Get your tastebuds ready because the Pontifical Swiss Guard has published a Vatican Cookbook, where they spill the kitchen secrets of the great Popes of the Vatican. Not only is the book filled with an excellent history of the Vatican itself, as well as inside pictures of the Swiss Guard, but you can also find out the favorite dishes of our pontiffs. Before you run off to buy the new cookbook, you should also check out the official site. Check out these finds – do you share tastes with any of the greats?
Pope Francis – South American Flavor
One of Pope Francis’s favorite dishes in Colita De Cuardil (in English we call it tri-tip – or tip roast). This meat cut is multi-purpose and you can roast it, grill it, or smoke it. Excellent with most any marinade, the Colita De Cuardil is also an inexpensive meat cut. Looking for a summer grill recipe? Try out Colita De Cuardil with this recipe!
Pizza A Caballo is another South American food – it literally means horseback pizza. There is a piece of pizza that is topped with a piece of flatbread. It’s a pizza sandwich! You can join Pope Francis’ pizza party by making your own horseback pizza with this recipe.
Pope Emeritus Benedict XVI – German Goodness
Regensburg sausage salad makes the top of the list for foods that Pope Emeritus Benedict XVI craves. The salad is made of shallots, chivies, pickled gherkins, onions and radishes. Try to find this meal at your local Oktoberfest! If you don’t want to wait that long, try your own version with this recipe.
Kirschenmichel is a very traditional German dessert. It is the German version of bread pudding – a bread base that is peppered with sour cherries. After the cake is finished baking, it is soaked in a vanilla clove sauce. Although it is usually served as a dessert, it isn’t unusual to find some Germans eating this cake as the main dish of their meal! Find out how to make your own Kirschenmichel here!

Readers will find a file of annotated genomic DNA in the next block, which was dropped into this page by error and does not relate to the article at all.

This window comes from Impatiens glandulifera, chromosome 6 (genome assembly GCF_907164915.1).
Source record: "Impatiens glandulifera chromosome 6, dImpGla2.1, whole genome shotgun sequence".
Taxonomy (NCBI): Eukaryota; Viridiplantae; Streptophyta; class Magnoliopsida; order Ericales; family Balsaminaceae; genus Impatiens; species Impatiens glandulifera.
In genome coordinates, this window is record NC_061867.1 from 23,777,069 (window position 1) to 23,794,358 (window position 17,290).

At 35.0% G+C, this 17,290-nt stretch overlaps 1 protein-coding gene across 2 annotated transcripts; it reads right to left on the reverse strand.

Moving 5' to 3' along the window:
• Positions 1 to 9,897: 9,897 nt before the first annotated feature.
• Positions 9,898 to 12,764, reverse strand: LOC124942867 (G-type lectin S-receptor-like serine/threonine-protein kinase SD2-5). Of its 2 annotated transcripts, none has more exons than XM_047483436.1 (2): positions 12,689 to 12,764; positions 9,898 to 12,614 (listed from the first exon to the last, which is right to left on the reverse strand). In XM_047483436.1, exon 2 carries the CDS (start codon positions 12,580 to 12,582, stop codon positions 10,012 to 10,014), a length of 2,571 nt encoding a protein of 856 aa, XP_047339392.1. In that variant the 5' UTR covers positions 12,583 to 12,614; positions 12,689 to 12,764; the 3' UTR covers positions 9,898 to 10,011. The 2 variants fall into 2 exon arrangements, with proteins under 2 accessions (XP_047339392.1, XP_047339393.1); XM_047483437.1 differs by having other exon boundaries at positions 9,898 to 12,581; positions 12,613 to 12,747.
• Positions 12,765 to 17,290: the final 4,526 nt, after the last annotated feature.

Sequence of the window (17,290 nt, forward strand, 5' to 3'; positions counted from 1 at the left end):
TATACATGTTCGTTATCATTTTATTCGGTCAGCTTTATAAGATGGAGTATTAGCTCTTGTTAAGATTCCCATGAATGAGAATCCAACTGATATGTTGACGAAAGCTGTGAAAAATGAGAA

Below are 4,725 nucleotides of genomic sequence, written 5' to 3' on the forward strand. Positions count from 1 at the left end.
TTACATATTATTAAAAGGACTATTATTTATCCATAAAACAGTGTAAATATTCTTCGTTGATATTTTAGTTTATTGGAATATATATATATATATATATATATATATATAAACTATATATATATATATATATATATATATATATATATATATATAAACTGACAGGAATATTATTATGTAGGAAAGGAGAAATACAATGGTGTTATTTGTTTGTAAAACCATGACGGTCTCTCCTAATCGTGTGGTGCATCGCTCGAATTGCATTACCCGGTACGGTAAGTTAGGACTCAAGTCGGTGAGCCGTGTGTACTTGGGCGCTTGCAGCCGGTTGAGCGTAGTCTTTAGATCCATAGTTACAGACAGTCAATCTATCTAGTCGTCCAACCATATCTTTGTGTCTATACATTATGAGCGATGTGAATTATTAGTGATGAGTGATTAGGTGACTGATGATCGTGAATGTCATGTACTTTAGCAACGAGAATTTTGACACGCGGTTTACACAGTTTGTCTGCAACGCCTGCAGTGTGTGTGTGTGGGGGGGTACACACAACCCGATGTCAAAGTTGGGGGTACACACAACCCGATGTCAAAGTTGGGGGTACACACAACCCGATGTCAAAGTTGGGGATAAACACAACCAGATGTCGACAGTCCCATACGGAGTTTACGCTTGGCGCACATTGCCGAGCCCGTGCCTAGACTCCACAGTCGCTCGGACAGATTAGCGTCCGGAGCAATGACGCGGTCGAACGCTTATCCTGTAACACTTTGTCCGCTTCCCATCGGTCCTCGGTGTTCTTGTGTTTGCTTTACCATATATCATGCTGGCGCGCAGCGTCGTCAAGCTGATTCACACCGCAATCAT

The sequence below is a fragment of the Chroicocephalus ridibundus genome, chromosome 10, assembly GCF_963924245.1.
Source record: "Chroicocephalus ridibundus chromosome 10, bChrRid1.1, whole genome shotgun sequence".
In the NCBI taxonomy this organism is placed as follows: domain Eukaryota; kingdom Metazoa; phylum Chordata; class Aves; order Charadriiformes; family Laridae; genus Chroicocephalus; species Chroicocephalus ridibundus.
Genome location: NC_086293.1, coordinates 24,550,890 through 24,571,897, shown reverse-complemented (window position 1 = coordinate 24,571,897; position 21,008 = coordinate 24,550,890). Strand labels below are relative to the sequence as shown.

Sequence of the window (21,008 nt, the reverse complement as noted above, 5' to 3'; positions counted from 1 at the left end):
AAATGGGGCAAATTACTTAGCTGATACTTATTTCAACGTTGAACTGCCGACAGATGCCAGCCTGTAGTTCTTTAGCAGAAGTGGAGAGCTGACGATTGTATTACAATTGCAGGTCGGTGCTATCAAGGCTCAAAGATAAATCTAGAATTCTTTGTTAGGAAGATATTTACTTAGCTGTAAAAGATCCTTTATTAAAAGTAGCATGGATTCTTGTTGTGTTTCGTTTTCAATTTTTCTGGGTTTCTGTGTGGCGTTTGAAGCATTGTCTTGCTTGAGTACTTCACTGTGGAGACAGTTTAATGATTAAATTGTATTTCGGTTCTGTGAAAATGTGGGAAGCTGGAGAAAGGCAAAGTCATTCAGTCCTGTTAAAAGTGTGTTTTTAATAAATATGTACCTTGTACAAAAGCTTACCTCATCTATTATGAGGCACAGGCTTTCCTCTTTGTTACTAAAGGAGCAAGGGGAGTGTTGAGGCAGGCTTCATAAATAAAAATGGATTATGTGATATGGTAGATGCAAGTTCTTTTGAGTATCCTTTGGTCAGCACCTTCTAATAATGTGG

Saint Pope John Paul II – Polish Foodie
Pierogis are a kind of European dumpling. Dough is wrapped around a sweet or meat filling and then dropped one by one into a pot of boiling water. The root word of the food means ‘festival,’ recalling a time when pierogis were made for Christmas festivals in villages across Europe. If you want to celebrate Christmas a little early, try this recipe.
Kuchen is a German food – although each European country tends to have it’s own take on the dessert. Saint Pope John Paul II’s favorite variety was Apple Kuchen. The filling and topping of the cake have slices and bits of apple mixed in. Have some apples you need to use? Try out this Kuchen recipe.
This is just a small sample. The cookbook is over 200 pages long! Almost as long as a Pope Francis encyclical. LOL!
By really, why eat like a king when you can eat like a Pope? Get your copy today.